Trump-Clinton Campaigns Creates Upheaval in Social Relations  

 

Young woman Alt Text

Young woman is in the fair about her future

A few days ago, I posted an article on this website titled “Post-Trump Stress Disorder – A New Form of Suffering” highlighting the widespread mental and physical illnesses across the United States in the aftermath of the Trump election victory. In addition, across the world millions of people responded with confusion and bewilderment at the sharp dissonance between perceived American values and Mr. Trump’s values, behavior and character.

Ken Burns in his graduation speech at Stanford University described Mr. Trump as a “terrifying Orwellian statesman,” who “insults veteransthreatens a free pressmocks the handicappeddenigrates womenimmigrants and Muslims.”  Hundreds of journalists have written advice articles about how to deal with conversations during the holidays among close friends and family members without ruining relationships and destroying family and community solidarity. Many advocated simply avoiding political conversations.

Now, finally a national survey by Wall Street Journal and NBC offers data on the nature of these social wounds in the wake of the presidential election. Janet Hook reported results in the Wall Street Journal on December 21, 2016 “2016 Campaign Takes Personal Toll of Voters, Poll Shows.”

In the survey a third of American adults reported one or more of these two non-sociable experiences during the campaign: (1) heated political arguments with friends or family or (2) avoided talk of politics with family members. In addition, many said they had blocked someone on social media because of the election.

Clinton supporters avoided talking politics with family more so than Trump supporters, with 42% versus 24% claiming such negative restraint. Even more interesting was the finding that women were more likely than men to withdraw from politics-based social relations. 60% of women compared to 40% of men self-reported at least two of four types of strife: harassment, arguments, withdrawing from family discussions, or blocking others on social media.

That both women and Clinton supporters experienced greater conflict on political matters among family and friends could be due to the characteristics of the presidential candidates or from the way in which the voting public responded to the election controversies. Candidate Trump irritated women more than men by his remarks that demeaned women and expressed misogyny or prejudice toward women. He also proved skillful at intimidating and bullying a wide variety of people, especially women and vulnerable groups like the disabled or minorities.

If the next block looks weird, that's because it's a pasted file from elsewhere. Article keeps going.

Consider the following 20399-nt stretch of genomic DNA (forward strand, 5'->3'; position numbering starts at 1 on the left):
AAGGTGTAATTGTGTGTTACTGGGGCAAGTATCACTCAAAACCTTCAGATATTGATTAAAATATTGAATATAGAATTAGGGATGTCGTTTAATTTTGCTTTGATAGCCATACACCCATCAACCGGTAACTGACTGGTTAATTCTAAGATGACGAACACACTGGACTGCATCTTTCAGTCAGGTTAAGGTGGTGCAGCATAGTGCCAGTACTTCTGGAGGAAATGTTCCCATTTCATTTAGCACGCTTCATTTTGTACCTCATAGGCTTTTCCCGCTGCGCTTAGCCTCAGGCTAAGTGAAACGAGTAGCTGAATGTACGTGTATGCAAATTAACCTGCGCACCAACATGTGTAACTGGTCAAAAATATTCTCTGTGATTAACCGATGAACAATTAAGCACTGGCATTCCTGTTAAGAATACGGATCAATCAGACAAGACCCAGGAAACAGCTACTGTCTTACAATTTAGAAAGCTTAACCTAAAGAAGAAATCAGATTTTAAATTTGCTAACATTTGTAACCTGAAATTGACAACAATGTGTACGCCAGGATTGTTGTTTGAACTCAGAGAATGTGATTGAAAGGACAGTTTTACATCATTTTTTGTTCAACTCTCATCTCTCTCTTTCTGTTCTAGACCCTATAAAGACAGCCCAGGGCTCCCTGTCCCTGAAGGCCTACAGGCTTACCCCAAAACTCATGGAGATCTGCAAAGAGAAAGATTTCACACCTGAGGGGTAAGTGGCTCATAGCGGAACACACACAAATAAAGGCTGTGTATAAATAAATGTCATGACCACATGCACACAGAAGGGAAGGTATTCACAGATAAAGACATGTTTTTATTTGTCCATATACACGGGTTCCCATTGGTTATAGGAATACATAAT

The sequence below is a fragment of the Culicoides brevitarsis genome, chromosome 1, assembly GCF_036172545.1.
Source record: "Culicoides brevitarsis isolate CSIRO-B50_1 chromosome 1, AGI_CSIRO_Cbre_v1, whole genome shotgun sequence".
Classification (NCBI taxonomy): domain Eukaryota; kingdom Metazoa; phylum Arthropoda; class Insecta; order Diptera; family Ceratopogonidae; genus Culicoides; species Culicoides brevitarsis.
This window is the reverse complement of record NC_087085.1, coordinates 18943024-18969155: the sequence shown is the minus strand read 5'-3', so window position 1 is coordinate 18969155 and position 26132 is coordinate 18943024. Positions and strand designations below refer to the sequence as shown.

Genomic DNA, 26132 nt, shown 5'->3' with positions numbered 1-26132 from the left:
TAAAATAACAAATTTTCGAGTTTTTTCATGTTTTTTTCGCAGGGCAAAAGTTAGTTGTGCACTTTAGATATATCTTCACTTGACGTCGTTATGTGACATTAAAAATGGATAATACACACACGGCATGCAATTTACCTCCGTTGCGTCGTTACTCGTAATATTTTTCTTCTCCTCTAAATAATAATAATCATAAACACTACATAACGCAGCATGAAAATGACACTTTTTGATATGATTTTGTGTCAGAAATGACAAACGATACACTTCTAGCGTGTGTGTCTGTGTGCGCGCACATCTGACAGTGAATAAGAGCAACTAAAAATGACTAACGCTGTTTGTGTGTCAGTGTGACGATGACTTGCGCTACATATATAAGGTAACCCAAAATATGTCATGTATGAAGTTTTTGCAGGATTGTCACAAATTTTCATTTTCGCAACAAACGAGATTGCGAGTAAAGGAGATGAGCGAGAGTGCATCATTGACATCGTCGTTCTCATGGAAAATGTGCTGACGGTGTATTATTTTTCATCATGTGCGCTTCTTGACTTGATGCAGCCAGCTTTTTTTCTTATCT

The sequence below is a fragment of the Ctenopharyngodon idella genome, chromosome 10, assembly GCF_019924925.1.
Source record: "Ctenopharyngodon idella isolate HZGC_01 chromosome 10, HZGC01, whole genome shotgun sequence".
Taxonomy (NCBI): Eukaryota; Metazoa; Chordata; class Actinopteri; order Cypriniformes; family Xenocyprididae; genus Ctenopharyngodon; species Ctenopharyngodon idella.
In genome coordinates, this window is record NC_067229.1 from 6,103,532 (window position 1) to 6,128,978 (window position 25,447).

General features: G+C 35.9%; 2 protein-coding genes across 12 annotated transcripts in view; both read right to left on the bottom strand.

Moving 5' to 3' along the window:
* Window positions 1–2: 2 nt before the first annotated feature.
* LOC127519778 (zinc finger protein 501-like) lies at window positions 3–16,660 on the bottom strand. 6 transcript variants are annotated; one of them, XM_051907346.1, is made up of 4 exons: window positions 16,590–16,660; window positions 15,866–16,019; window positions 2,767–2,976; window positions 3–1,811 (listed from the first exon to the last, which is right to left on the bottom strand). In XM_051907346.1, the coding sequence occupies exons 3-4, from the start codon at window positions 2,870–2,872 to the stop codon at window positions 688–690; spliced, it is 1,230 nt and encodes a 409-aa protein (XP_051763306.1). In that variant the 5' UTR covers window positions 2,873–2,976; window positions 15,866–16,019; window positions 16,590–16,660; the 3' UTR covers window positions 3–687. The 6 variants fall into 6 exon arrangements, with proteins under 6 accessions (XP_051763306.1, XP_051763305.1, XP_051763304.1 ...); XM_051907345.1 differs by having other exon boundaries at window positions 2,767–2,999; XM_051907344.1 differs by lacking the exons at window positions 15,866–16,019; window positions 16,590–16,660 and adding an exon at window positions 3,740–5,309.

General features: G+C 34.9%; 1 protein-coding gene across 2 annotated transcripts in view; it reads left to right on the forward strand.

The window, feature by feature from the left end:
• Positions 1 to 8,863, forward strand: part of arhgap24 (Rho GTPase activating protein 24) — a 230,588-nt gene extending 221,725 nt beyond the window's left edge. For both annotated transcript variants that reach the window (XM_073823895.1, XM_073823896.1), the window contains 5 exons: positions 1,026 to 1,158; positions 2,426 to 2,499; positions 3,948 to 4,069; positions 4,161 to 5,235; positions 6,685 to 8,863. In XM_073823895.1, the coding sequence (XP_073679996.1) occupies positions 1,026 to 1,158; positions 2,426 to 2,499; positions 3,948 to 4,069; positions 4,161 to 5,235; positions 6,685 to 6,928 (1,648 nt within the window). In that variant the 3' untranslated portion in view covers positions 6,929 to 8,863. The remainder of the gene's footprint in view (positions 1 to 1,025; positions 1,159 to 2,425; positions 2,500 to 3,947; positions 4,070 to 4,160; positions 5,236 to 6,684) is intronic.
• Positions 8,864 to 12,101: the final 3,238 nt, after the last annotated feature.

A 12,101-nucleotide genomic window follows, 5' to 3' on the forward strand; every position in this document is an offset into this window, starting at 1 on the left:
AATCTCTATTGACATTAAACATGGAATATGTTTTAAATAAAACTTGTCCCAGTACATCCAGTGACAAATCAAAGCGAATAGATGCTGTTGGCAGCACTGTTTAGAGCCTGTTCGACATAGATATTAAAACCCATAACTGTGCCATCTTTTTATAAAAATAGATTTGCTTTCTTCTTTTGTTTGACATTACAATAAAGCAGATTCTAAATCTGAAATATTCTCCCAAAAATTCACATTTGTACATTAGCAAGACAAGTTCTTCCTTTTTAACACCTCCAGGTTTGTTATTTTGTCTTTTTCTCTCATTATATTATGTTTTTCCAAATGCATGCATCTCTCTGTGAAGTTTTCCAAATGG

During the last phase of the campaign, quite a few women shifted from support for Clinton to Trump. This change placed conservative women in less conflict with friends and family. Conservative women might also have found it more difficult to explain to others why they were supporting a non-conservative candidate.

But conservative men tended to find Trump’s machismo attractive and may have avoided conflict with friends and family by aggressively expressing their own opinions. Sometimes intimidation suppresses conflict on sensitive conversation topics.

Many supporters of Mrs. Clinton either could not stomach Donald Trump’s disparagement of women or they liked the idea of having a woman for president. Either way, conservative women would expect support of Clinton to be controversial among friends and family.

The high levels of conflict among close friends and family, especially among women supporters of Mrs. Clinton, may have contributed to changes in alliances toward the end of the campaign. In the last weeks or days of the campaign many women switched from saying they would vote for Clinton to voting for Trump. Last minute vote switching almost certainly was more common among those whose friends and family applied social pressure to switch.

Feeling Excited about a Candidate

The same poll also asked each person surveyed if this was the first time he or she was excited about a candidate. 51% of Trump voters said they were excited but only 20% of Clinton voters reported feeling excited. Trump supporters seemed to be excited about his persona and his approach to politics. Whereas Clinton supporters were generally less excited about their candidate even if quite a few were excited about the possibility of a first woman president in the USA. Asking how excited one is about a candidate seems like it should be included in most future pre-election polls because it seems to be a good indicator of voters potentially at risk for switching support from one candidate to another.

 

The Importance of Harmonious Social Relations and Solidarity

Social scientists view the relationships between valued friends and family members as central to the development of children and young adults, and research confirms that close social relationships have a large, positive effect on personal and community wellbeing. The fact that such a large share of the 2016 voters had acted to curtail election-related conflict during the campaign suggests an excessive degree of polarization in the US election.

High degrees of political polarization undermine community or societal solidarity among potential voters and leaders. Communities of people cannot govern themselves effectively in times of deep divide and low harmony and solidarity.

The high degree of political polarization of the public means that fewer voters will feel comfort and trust toward any one candidate. Furthermore, public polarization creates greater party polarization, which means less productivity of the congress or parliament as well as the government as a whole.

 

(Visited 36 times, 1 visits today)
One Comment

Add a Comment

Your email address will not be published.